Nationalism: the Beginning of the End

Topics: Australia, Immigration, Germany Pages: 3 (1074 words) Published: April 2, 2013
Nationalism: The Beginning of the End
There is a difference between loving one’s country and inflicting your beliefs to other people or country. Believing that one’s country is superior over another or trying to influence another nation to be like yours is nationalism. It is very dangerous and can lead to war between countries. Many countries are and have been affected by nationalism like Australia, and Most of Northern Europe. Nationalism is still effective today, all over the world and in the US. Loyalty to a country should still be moral and rational, asinine people take it to its extremities. Like Albert Camus once said, “I should like to be able to love my country and still love justice.” Nationalism is an extreme form of a patriotic feeling, principles, or efforts, especially marked by a feeling of superiority over other countries. Nationalism should not be confused with patriotism. Patriotism is the love for one’s country and willingness to sacrifice for it, not to the extent where they wish to force it upon other people. It is an assertion that nationalism has a negative effect on society because it gives people the reason to act against the rational. The 1900s was “characterized by bloody warfare, economic disruptions and misery primarily for one reason: nationalism” (Raised by Republicans). It puts people in the mindset that their country is better than all others and “it breeds narrow minds, hate, and violence”.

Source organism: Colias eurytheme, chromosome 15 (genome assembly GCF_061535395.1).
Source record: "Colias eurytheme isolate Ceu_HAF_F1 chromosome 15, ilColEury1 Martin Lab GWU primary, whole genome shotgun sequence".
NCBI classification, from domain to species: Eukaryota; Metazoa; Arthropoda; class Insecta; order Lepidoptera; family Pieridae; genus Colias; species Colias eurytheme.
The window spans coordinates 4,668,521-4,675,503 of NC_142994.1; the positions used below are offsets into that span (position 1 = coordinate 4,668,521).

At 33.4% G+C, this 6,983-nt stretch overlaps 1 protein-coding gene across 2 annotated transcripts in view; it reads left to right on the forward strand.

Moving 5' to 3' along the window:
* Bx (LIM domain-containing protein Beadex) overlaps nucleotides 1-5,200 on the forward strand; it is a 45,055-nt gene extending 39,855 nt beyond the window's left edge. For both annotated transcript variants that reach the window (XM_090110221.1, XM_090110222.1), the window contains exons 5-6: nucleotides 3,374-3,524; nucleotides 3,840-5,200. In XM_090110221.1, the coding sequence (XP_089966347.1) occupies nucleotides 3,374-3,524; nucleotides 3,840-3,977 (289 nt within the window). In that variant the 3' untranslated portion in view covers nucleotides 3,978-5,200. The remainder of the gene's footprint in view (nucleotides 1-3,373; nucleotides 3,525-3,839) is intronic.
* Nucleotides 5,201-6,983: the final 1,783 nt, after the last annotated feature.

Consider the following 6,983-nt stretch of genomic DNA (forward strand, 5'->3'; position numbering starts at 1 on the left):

Australia was a victim of Nationalism during the 19th century. The first British colonists in 1788 wanted to bring the British traditions to Australia and preserve it. They brought animals and crops from Europe to try and make Australia the closest replica of Britain. Australia was originally a penal colony for convicts. Eventually the convicts had done their time in prison, and they became free settlers. By 1830, the population of free settlers exceeded the number of convicts. “Ex-convicts later became known as emancipists... Aside from...
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